Author Topic: canadave's NY Style recipe  (Read 46542 times)

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Offline Mikro-Midas

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Re: canadave's NY Style recipe
« Reply #80 on: July 08, 2009, 09:57:54 AM »
Hmm, ok. I don't really have much choice when it comes to types of flour. Importing King Arthur or something from across the globe is to expensive for me. As I said, some of the grocery stores sell alimenti Dallari tipo "0", which they call pizza flour, so I'll try that again, but for Whole Wheat I'll need to use the vital wheat gluten (possibly in some combination). Do you know if I need to use more vital wheat gluten when I'm mixing it into whole wheat than into all-purpose? Bread flour have I never seen in any store, so that's out of the question.

About the bake control, I used a regular electric home oven with a stone at the bottom position. The oven was heated for about an hour. It goes up to 300 C (572 F), but I don't know how the stone affect this. I tried to pre-bake the three first pizzas, but I wouldn't say that that made them any more voluminous than the last one, which I didn't pre-heat. The three first was after the pre-bake topped with sauce, meat and cheese and then baked on the pizza mode for 2-3 min and then 2-3 min more with heat from above. The last one was just heated with the pizza mode for about 5 min.

Wouldn't the dough stick just as much to the bowl than to the freezer bag?

When it comes to the hydration level, is the dough supposed to feel firmer, less sticky, when I'm using some other flour than high-gluten? Or do you just mean that I have to adjust the amount of water, because different flours have different absorption levels?


Offline Pete-zza

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Re: canadave's NY Style recipe
« Reply #81 on: July 08, 2009, 10:39:51 AM »
Mikro-Midas,

I am not familiar with the Dallari tipo "0" flour, so you may just have to try some to see if it works. Until you know, you might try making just a single 12" pizza as a test pizza.

I rarely work with whole wheat flour, so you might look under the Specialty-Grain board at http://www.pizzamaking.com/forum/index.php/board,61.0.html to see if you find the answer to the questions on the whole wheat flour or else await possible replies from other members who do work regularly with whole wheat flours. They may also be able to give you insights on whether you can modify Canadave's recipe to use whole wheat flour.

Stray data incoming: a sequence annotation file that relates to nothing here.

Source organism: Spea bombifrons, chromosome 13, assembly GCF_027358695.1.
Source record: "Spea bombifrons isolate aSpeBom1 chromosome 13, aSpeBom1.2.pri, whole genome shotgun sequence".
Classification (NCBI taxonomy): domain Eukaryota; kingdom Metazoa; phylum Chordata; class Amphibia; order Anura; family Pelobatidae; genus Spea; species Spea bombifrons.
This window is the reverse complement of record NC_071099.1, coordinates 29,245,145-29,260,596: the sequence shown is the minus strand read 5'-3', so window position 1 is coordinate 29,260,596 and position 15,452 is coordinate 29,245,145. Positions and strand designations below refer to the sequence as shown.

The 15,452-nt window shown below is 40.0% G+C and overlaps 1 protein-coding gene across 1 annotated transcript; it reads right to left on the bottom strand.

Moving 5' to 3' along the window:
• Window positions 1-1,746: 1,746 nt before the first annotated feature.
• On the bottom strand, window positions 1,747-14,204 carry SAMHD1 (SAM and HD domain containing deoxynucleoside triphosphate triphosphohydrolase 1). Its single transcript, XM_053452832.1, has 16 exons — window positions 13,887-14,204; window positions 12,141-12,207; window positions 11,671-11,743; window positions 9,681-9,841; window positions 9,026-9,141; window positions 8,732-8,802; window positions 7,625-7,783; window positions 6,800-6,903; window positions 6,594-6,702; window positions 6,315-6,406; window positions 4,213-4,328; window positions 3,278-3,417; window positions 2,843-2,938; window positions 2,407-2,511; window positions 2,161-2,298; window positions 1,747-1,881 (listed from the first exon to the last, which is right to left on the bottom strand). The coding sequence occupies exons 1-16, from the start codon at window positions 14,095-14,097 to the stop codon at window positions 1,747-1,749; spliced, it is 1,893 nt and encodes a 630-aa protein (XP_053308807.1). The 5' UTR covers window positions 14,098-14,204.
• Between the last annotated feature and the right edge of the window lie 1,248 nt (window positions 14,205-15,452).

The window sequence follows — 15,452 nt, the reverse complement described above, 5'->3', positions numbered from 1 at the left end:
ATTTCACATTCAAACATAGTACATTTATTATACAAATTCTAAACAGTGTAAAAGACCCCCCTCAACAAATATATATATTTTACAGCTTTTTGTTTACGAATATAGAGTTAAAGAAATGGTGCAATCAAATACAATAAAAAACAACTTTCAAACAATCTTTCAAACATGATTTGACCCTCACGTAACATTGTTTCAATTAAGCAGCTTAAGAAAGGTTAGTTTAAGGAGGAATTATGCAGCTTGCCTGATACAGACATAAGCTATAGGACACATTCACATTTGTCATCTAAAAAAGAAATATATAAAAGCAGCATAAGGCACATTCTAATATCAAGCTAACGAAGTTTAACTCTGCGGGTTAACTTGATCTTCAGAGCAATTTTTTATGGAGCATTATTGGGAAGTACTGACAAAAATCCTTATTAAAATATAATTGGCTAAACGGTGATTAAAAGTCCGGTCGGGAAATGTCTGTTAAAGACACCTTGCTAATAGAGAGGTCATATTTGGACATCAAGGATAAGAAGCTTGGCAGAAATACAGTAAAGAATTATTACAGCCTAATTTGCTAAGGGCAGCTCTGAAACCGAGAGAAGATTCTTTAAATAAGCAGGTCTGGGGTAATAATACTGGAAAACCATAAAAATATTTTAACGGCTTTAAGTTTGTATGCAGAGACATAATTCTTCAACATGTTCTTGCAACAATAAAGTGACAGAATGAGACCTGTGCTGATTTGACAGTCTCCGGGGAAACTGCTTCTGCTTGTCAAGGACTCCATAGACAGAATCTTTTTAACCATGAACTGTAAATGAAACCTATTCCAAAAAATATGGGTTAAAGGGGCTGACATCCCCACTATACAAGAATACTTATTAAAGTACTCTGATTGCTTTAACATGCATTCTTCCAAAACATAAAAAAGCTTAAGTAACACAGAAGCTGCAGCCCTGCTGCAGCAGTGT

I suggested the use of bowls mainly to reduce the spreading of the dough balls. To prevent or minimize sticking, I oil the bowls before placing the dough balls into the bowls.

Different flours, at least in the U.S., have different absorption values as established by the millers of the flours. For the high-gluten flour as called for in Canadave's recipe, it is around 63%; for bread flour, it is around 62%; for all-purpose flour, it is around 60-61%. These values can vary somewhat from one brand to another. Professionals often use lower values to reduce handling problems. To read more on this subject, see http://www.pizzamaking.com/forum/index.php/topic,4646.msg39204/topicseen.html#msg39204.

Peter

Offline Chi_Guy

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Re: canadave's NY Style recipe
« Reply #82 on: April 05, 2013, 02:52:18 PM »
Bumping up an ancient thread here.

I'm eager to try canadave's recipe but don't have any high gluten flour which is what everyone seems to be using.  Has anyone tried this recipe with bread flour yet?  I'm thinking of modifying the recipe to lower the hydration to 63% for the KABF I'll be using.  Is that a good idea or should I stick to the 64% hydration in the original recipe? 

Offline carl333

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Re: canadave's NY Style recipe
« Reply #83 on: Yesterday at 06:26:07 PM »
canadave, several years have passed, have you tweeked your recipe? I'm ready to go with your recipe.  Any positive changes?

Offline Pete-zza

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Re: canadave's NY Style recipe
« Reply #84 on: Yesterday at 07:21:07 PM »
carl333,

I doubt that Canadave has tweaked his recipe, for the reasons given at http://www.pizzamaking.com/forum/index.php/topic,6702.msg57495/topicseen.html#msg57495.

Peter

Offline carl333

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Re: canadave's NY Style recipe
« Reply #85 on: Yesterday at 09:01:24 PM »
Thank you Peter for chiming in.

 I've been a lurker for several months now, just absorbing and absorbing. As a newbie to pizza dough making, I have earned the importance of hydration and its reasoning,  oven temps, different flours, electrolyse (u know what I mean) Right now I'm trying to perfect my dough. Prior to my studies here,  I would just read a recipe, slap a dough together and hope for the best. I can't believe all the dry dough balls I have created and couldn't understand why my results were so far from the local pizza joint.

I've read so many of your comprehensive posts in this forum quoting subject titles and post numbers it truly amazes me. How do you do it??

I just completed canadave's recipe and its aging in the fridge as we speak. I can't wait to see the results. I have a gram scale and measured everything to the T. The most difficult part was trying to simulate the dough to the bottom of a babys bum and trying to get that right feel and hydration. I threw all the flour in anyways and hoping for the best.  Not experienced enough to know as yet. 550 max

BTW, I have a heavy cast iron pizza pan that I have been using for some time. Would I see a difference with quarry stone and if so, what would I expect? I have one on my shopping list. Does one big tile retain heat as much as several smaller tiles?

tks Peter


 

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